Ask them to describe their training.

This is a quick way to get a sense of how many hours (or decades) your candidate has been immersed in this activity. Depending on the nature of the skilled task and the needs of your company, a completion statement for a 20-hour training course or a simple state certification may be enough. In other cases, you may need someone who’s possessed this skill since childhood, or someone who has been taking formal lessons for five years or more. It’s easy for a candidate to say “I can do this”. It’s more helpful if they can say “I’ve studied with a master craftsman for a year”, or “I’ve been licensed and practicing since my early 20’s”, or “my grandmother taught me to do this when I was a teenager.”

Ask for a quick demonstration if the circumstances allow.

Of course you can’t usually ask a candidate to bake a cake or cut a child’s hair for you during an interview, but you can ask them to speak a few words in a non-native language or solve a common

puzzle that the task in question may present. Make the task or demonstration reflect the level of difficulty that the person will be likely to experience on the job.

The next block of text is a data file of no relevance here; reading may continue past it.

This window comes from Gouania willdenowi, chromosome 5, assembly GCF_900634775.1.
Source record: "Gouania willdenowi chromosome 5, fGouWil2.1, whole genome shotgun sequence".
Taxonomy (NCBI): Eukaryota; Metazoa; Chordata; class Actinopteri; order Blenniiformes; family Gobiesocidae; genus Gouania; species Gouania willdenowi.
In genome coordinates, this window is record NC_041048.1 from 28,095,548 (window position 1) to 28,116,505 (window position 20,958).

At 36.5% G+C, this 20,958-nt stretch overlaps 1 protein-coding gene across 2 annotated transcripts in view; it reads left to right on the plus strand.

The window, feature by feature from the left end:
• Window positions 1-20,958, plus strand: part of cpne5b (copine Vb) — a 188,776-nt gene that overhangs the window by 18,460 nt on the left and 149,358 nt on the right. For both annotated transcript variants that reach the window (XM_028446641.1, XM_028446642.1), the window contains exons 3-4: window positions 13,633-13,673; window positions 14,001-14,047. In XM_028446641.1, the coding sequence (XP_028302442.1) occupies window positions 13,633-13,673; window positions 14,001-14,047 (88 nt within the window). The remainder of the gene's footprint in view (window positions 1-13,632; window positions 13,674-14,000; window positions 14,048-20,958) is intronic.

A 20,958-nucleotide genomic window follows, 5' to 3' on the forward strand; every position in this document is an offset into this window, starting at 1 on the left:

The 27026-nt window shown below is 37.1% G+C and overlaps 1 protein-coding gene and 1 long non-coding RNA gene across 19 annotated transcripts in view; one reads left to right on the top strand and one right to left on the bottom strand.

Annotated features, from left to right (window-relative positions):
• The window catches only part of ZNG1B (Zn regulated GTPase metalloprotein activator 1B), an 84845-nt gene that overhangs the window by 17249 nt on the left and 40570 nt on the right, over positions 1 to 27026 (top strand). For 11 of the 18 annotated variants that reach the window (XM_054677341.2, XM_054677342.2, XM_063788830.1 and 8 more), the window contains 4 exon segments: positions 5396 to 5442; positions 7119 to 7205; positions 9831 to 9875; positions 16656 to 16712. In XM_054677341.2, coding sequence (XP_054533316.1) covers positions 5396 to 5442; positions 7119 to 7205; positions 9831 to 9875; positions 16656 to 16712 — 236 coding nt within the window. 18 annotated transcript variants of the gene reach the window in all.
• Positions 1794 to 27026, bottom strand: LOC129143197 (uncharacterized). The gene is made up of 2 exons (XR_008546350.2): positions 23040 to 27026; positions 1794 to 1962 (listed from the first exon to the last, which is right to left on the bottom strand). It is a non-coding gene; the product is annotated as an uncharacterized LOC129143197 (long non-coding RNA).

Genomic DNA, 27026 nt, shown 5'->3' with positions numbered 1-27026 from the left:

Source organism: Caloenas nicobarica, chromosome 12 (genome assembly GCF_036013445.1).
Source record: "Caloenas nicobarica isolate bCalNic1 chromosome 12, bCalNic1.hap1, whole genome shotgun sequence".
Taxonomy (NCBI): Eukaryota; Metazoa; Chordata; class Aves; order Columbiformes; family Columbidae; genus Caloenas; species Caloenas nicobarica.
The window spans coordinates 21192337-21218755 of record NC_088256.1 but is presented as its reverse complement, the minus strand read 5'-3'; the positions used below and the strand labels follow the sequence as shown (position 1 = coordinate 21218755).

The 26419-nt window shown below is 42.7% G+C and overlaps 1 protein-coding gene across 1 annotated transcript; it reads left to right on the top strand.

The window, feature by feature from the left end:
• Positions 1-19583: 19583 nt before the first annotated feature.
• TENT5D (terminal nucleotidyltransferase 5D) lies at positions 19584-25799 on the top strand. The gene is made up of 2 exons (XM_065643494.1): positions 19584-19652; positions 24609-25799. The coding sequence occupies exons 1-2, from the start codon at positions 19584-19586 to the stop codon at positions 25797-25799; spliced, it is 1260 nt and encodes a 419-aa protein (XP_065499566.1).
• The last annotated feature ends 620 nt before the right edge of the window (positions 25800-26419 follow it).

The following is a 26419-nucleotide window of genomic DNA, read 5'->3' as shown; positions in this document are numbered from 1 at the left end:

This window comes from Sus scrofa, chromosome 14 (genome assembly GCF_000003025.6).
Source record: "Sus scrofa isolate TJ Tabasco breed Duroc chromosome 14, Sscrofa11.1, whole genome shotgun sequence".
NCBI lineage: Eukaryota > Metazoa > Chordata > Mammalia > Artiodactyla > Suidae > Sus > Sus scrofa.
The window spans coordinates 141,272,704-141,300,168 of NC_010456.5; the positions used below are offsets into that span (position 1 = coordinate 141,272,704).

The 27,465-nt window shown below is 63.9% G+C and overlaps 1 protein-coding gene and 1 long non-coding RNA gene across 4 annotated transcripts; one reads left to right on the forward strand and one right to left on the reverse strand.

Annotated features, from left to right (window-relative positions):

Use tests.

Simply offering a written test can cover a lot of ground when it comes to skill assessment. But keep a few things in mind: some experts at a craft may not be able to convey that in a written test format, so don’t risk losing an expert candidate because you relied on only one weak metric. Also, it’s essential to use the same test for every candidate who applies for the job.

Ask tough insider questions.

If you don’t know what to ask because you yourself cannot bake a cake, speak Italian, or wire a house, then get your questions from someone else—someone who’s fluent in this area of expertise. Bring the candidate’s answers back to that person or source to find out how valid they are. For more, reach out to the staffing experts at PSU.